Social Security Disability Benefits – Part II
How does the claimant apply for benefits? Is there any way to apply other than going to a local SSA office and waiting for hours? What proof will I need in order to apply?
A claimant can choose how he/she applies for Social Security Disability. We’ve highlighted the claimant choices in the following paragraphs. Most people are aware of the historical way to make application for anything involving a government office. That, of course would be to locate and drive to the closest office, try to find parking in the same zip code, stand in line for hours only to learn that you have been in the wrong line. You then stand in another line, at the front of which is a government representative that views you as the garbage truck that is going to dump a load of dirty work on them. It can be frustrating, to say the least, especially if your condition makes it difficult for you to be at the SSA office for long periods. Representation by a Social Security lawyer or non-attorney claims representative eliminates much of the hassle.
Most Social Security employees seem to be very polite. They are, however, overwhelmed with more applications than ever before. In 1998, applications for SSDI averaged 86,780 per month. Compare that with 212,378 applicants a decade later in February 2008. February 2010 applications were up almost an additional 10%, with the disability applications numbers coming in at 232,555. If a Social Security Disability applicant has an attorney, SSA representatives are far less likely to “shelf” the claim in order to work on others. If a claim is submitted with out the proper information, SSA personnel may set that claim aside and work on the next 3 or 4 that have the proper information in order to meet productivity standards. If a Social Security Lawyer submits your claim, it is not set aside because it is date stamped throughout the process to show where the claim has been and for how long.
The Social Security Administration has opened several call centers at various places in the US in order help handle high telephone call volumes. The toll free number is 1-800-772-1213. Someone, typically 1 to 3 people, is assigned to telephone duty in each local office each day as well. You can file an application by telephone if you are unable to come to the office and do not have access to the internet. Generally, an appointment is made for the claims rep to call you, so you don’t have to wait on hold. Before the appointment, SSA should send you an envelope with a list of the items you need to provide as proofs for your claim (drivers license, birth certificate, military DD-214, marriage certificates, children’s birth certificates, etc). Although this option is intended to provide convenience to the claimant, wait times are generally very long and original documents must be mailed in. Most people are not comfortable mailing their original driver’s license, passports, or state issued ID’s. As a matter of policy, the Social Security Administration must see original documents for proofs submitted.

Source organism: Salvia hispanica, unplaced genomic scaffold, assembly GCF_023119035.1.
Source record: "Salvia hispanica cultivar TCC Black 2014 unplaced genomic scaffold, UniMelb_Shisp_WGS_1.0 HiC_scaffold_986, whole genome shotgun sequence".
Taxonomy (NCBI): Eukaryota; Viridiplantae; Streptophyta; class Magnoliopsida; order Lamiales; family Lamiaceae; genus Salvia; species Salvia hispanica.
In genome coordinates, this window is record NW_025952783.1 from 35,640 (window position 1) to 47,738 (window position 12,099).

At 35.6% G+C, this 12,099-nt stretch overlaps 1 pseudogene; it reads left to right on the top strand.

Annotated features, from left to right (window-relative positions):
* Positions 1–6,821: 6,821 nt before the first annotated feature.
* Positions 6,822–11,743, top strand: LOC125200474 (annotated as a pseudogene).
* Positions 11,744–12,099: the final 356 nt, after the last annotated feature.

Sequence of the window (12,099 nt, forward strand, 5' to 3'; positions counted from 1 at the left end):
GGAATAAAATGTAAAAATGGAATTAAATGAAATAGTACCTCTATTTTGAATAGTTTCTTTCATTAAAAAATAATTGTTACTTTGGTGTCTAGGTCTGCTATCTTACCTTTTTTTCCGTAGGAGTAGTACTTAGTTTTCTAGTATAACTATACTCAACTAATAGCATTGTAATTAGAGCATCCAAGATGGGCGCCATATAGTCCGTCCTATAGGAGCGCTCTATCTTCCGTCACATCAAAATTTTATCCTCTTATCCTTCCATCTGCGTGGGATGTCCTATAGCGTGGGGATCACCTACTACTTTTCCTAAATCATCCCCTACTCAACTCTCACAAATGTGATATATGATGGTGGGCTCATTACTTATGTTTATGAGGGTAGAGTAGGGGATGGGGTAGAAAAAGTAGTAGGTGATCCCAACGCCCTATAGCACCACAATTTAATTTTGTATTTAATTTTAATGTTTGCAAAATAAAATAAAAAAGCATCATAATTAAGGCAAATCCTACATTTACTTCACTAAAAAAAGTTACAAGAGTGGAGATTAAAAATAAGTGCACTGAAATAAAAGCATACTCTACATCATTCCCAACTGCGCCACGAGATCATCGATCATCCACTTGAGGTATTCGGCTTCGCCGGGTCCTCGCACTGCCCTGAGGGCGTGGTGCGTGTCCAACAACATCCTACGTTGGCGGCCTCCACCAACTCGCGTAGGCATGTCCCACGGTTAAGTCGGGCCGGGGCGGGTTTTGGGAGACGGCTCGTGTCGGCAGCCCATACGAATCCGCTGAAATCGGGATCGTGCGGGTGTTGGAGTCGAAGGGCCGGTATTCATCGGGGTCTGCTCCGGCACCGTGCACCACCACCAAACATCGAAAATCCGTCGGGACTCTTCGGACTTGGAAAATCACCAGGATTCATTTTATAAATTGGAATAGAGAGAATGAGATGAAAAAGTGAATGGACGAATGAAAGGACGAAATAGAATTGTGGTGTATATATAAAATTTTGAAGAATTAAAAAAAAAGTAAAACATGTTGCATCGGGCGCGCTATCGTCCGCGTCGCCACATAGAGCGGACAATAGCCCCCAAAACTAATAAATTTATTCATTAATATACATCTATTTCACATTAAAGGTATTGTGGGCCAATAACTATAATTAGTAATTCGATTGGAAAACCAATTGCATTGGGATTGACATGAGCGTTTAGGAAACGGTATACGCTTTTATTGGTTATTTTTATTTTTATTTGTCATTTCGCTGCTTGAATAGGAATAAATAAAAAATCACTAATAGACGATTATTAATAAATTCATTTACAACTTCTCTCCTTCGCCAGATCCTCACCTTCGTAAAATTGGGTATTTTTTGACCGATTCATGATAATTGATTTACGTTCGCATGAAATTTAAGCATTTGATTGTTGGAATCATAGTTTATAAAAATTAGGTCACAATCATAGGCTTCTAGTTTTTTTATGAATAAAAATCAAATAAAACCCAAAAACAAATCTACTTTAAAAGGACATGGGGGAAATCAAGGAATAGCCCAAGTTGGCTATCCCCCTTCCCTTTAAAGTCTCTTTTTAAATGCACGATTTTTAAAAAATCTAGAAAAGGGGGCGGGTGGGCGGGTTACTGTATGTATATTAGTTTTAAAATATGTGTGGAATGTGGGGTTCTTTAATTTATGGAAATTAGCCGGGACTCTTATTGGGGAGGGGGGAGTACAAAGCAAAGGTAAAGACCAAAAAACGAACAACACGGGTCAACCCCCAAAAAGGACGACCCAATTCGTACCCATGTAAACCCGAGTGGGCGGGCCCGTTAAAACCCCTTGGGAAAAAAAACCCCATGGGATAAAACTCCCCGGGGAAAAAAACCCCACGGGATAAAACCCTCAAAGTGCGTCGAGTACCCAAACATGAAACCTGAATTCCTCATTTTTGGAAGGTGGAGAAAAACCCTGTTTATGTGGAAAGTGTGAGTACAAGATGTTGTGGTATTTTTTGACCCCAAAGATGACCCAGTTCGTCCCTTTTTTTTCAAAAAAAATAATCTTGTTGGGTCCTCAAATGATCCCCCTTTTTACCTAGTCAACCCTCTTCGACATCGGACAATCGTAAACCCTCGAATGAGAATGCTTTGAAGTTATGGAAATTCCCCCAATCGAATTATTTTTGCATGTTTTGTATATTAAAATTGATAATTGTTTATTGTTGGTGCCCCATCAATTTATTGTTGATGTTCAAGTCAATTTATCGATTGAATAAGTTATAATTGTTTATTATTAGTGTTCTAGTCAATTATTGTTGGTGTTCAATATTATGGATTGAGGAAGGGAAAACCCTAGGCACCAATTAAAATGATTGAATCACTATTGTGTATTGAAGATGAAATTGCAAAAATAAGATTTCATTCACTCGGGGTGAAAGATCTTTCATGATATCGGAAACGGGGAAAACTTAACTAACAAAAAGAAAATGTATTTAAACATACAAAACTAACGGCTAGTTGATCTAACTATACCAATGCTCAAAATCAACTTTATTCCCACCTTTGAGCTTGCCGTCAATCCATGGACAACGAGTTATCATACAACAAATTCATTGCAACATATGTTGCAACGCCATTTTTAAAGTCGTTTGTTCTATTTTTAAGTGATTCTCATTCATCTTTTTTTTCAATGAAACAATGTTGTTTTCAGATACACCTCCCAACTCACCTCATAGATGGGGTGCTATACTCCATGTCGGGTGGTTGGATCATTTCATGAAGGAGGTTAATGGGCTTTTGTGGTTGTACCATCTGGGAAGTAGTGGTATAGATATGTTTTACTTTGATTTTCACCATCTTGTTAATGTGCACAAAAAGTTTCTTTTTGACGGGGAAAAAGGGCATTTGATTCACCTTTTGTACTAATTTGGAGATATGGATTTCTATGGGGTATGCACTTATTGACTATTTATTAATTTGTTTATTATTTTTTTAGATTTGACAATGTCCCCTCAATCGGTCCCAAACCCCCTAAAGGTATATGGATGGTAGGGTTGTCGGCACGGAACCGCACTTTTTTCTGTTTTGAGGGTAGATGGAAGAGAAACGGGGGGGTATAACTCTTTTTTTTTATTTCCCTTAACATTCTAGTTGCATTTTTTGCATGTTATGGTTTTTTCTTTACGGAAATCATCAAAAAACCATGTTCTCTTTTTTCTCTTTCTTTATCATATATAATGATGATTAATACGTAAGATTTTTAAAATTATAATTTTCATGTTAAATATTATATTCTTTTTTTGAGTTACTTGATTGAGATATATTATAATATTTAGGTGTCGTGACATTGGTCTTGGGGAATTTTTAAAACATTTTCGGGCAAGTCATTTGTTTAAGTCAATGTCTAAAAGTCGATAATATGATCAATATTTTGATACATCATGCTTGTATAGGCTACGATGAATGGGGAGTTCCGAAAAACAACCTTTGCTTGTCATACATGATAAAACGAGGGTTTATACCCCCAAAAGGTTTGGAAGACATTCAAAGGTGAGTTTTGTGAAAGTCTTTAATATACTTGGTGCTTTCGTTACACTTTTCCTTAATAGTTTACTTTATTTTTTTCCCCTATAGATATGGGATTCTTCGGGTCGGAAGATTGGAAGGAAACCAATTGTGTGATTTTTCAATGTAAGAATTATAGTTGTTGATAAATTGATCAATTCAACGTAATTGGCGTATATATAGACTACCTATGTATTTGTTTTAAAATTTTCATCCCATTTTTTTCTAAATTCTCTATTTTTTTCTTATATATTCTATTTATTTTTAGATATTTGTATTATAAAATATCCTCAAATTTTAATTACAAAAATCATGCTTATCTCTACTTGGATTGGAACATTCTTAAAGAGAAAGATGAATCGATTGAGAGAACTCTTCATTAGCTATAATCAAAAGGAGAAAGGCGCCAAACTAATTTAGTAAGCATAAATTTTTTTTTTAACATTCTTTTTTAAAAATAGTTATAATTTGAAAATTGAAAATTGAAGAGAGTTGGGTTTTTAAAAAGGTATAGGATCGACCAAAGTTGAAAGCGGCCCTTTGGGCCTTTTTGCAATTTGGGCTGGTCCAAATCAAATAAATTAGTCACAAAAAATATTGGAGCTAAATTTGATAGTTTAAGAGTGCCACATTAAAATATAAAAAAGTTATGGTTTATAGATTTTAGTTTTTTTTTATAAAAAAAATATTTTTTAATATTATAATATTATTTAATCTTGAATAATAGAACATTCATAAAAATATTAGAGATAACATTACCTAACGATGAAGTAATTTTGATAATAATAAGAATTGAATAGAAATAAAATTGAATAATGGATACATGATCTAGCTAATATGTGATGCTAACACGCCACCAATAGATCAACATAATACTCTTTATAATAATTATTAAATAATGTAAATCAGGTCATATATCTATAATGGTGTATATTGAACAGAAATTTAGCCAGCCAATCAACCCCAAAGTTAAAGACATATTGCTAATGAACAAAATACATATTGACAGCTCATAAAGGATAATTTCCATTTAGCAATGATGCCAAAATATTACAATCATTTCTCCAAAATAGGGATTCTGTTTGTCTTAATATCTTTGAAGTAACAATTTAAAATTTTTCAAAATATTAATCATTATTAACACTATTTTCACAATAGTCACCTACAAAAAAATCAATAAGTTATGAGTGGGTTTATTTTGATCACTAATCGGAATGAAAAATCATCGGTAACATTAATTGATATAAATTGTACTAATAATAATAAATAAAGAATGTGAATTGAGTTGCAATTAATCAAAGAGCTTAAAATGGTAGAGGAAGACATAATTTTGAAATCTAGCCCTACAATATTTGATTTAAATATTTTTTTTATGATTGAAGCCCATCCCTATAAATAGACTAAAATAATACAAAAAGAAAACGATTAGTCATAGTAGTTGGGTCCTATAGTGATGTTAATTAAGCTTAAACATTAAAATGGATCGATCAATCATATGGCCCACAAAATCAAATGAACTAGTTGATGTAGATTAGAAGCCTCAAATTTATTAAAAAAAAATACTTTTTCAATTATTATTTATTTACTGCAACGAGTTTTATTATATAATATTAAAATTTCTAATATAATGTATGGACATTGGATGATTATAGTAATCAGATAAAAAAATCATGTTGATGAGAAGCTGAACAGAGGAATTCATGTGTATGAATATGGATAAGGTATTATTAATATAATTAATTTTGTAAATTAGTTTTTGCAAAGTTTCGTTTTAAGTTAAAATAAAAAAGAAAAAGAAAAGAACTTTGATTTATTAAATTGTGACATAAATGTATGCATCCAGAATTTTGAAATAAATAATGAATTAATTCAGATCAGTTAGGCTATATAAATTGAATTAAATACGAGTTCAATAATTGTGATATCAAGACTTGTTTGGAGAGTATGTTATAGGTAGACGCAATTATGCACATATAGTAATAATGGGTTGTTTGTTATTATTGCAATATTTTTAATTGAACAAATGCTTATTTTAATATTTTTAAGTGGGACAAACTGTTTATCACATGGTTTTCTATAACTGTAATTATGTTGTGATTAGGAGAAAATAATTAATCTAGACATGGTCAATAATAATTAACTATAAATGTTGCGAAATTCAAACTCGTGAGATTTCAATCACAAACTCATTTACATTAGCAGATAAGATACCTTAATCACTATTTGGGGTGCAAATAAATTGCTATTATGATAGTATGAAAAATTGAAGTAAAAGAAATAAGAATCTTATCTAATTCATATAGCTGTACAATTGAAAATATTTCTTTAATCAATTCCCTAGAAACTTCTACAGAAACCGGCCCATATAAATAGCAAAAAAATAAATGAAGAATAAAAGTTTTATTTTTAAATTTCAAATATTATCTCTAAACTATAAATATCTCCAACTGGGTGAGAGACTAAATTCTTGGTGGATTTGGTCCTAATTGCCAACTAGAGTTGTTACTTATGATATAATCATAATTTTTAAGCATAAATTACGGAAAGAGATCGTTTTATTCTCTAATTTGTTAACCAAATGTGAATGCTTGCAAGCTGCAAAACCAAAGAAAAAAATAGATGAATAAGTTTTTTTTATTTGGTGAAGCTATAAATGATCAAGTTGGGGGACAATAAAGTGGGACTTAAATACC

It typically takes about 1½ hours to complete a disability application in person or by phone, provided the claimant has all the information needed with them.
The claimant may also apply online. The claimant may wish to contact an advocate, social security attorney or lawyer, a trusted friend or non-attorney representative, or a relative to help them apply. It really depends upon the condition and abilities of the claimant as well as the access to the internet. Some attorneys will help with filing the original claim for disability and some will not. There are valid reasons either way. Many times it comes down to how busy the firm is and the staffing.
We will mention fees again below, but many social security lawyers choose not to get involved in original claim applications. The fee guidelines for a social security attorney are clearly stated by the SSA. The fees that are paid to attorneys and non-attorney representatives are calculated by multiplying the amount of back pay by 0.25 or (25%). The maximum that an attorney can recover is $6000. Once again, this is only a percentage of back pay that is due the claimant. If the attorney completes and submits the forms and the claim is approved within the first 5 months, there are no fees.